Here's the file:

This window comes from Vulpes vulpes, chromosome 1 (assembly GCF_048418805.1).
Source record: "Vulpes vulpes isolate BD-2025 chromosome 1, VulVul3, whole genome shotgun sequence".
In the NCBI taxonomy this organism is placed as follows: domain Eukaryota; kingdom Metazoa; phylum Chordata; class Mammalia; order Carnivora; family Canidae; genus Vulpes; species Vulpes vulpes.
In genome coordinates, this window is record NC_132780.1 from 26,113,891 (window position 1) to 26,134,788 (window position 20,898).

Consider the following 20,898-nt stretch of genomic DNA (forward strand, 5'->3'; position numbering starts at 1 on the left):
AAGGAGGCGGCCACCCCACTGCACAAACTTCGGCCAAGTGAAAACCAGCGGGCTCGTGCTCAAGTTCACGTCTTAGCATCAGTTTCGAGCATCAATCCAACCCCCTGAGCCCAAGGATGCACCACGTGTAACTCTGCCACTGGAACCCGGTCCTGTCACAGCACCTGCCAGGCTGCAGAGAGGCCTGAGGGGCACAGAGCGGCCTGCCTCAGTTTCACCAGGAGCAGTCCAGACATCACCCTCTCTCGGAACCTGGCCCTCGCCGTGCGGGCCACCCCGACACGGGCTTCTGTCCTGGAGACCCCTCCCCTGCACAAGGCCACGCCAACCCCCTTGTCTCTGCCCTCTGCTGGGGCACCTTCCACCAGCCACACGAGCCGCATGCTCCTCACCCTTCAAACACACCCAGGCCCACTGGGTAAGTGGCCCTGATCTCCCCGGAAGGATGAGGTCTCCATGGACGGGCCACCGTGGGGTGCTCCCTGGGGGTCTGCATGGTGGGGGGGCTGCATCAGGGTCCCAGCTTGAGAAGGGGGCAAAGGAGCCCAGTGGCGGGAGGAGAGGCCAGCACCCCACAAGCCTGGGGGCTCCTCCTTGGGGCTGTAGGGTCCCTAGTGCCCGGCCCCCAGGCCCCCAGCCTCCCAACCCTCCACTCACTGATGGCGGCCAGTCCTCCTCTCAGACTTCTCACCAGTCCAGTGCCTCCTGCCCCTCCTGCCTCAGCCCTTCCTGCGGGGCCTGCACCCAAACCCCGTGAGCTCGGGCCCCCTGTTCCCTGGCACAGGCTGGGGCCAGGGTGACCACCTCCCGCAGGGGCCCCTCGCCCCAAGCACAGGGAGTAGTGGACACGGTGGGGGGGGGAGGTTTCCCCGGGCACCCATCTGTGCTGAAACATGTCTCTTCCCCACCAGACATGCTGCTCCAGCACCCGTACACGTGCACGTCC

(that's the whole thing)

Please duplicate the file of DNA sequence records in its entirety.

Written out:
This window comes from Vulpes vulpes, chromosome 1 (assembly GCF_048418805.1).
Source record: "Vulpes vulpes isolate BD-2025 chromosome 1, VulVul3, whole genome shotgun sequence".
In the NCBI taxonomy this organism is placed as follows: domain Eukaryota; kingdom Metazoa; phylum Chordata; class Mammalia; order Carnivora; family Canidae; genus Vulpes; species Vulpes vulpes.
In genome coordinates, this window is record NC_132780.1 from 26,113,891 (window position 1) to 26,134,788 (window position 20,898).

Consider the following 20,898-nt stretch of genomic DNA (forward strand, 5'->3'; position numbering starts at 1 on the left):
AAGGAGGCGGCCACCCCACTGCACAAACTTCGGCCAAGTGAAAACCAGCGGGCTCGTGCTCAAGTTCACGTCTTAGCATCAGTTTCGAGCATCAATCCAACCCCCTGAGCCCAAGGATGCACCACGTGTAACTCTGCCACTGGAACCCGGTCCTGTCACAGCACCTGCCAGGCTGCAGAGAGGCCTGAGGGGCACAGAGCGGCCTGCCTCAGTTTCACCAGGAGCAGTCCAGACATCACCCTCTCTCGGAACCTGGCCCTCGCCGTGCGGGCCACCCCGACACGGGCTTCTGTCCTGGAGACCCCTCCCCTGCACAAGGCCACGCCAACCCCCTTGTCTCTGCCCTCTGCTGGGGCACCTTCCACCAGCCACACGAGCCGCATGCTCCTCACCCTTCAAACACACCCAGGCCCACTGGGTAAGTGGCCCTGATCTCCCCGGAAGGATGAGGTCTCCATGGACGGGCCACCGTGGGGTGCTCCCTGGGGGTCTGCATGGTGGGGGGGCTGCATCAGGGTCCCAGCTTGAGAAGGGGGCAAAGGAGCCCAGTGGCGGGAGGAGAGGCCAGCACCCCACAAGCCTGGGGGCTCCTCCTTGGGGCTGTAGGGTCCCTAGTGCCCGGCCCCCAGGCCCCCAGCCTCCCAACCCTCCACTCACTGATGGCGGCCAGTCCTCCTCTCAGACTTCTCACCAGTCCAGTGCCTCCTGCCCCTCCTGCCTCAGCCCTTCCTGCGGGGCCTGCACCCAAACCCCGTGAGCTCGGGCCCCCTGTTCCCTGGCACAGGCTGGGGCCAGGGTGACCACCTCCCGCAGGGGCCCCTCGCCCCAAGCACAGGGAGTAGTGGACACGGTGGGGGGGGGAGGTTTCCCCGGGCACCCATCTGTGCTGAAACATGTCTCTTCCCCACCAGACATGCTGCTCCAGCACCCGTACACGTGCACGTCC